Killarney National Park, Irelands first National Park, is over 10,000 hectares in extent. It contains the Bourne Vincent Memorial Park presented to the state in 1932. Kenmare estate lands have been added linking Muckross to Killarney and with Ross Island, Killarney House and Knockreer estate. The park is diverse containing parklands, designed gardens, lakes, mountains and woodlands. In 1981 the park received the designation UNESCO Biosphere Reserve. This recognises its ecosystems, conservation efforts and education mandate on a global scale.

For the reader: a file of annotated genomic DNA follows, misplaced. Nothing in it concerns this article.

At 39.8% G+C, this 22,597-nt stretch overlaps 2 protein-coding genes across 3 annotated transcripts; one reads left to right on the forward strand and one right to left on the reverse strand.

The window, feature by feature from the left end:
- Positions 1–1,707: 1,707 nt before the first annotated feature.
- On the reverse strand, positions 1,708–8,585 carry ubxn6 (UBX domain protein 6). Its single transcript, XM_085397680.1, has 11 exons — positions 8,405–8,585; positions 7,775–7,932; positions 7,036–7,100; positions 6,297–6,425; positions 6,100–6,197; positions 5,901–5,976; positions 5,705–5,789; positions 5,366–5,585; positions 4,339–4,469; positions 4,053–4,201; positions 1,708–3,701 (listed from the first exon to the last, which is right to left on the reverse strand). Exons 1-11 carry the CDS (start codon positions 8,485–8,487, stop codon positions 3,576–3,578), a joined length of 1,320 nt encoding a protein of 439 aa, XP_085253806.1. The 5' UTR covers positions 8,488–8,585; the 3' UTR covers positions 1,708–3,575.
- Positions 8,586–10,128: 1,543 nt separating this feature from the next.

The park is famous for its wildlife native and invasive. There are Red Deer here for about 4000 years with the more recently introduced Sika Deer – 1865- can be seen ranging throughout the park. The introduced Rhododendron Ponticum threaten the native Oak, Alder and Yew throughout the park. In the Garden area there are many species of Rhododendron and Azalea. The White Tailed Eagle is a recent introduction. Brown Trout, Salmon as well as Arctic Char inhabit the lakes. The park is on both sandstone and limestone. Significant biodiversity is supported from the Atlantic Arbutus tree to Arctic- Alpine species and rare species such as the Killarney fern. The traditional Farm within the park contains a pedigree herd of Kerry Cows as well as Irish Wolf Hounds.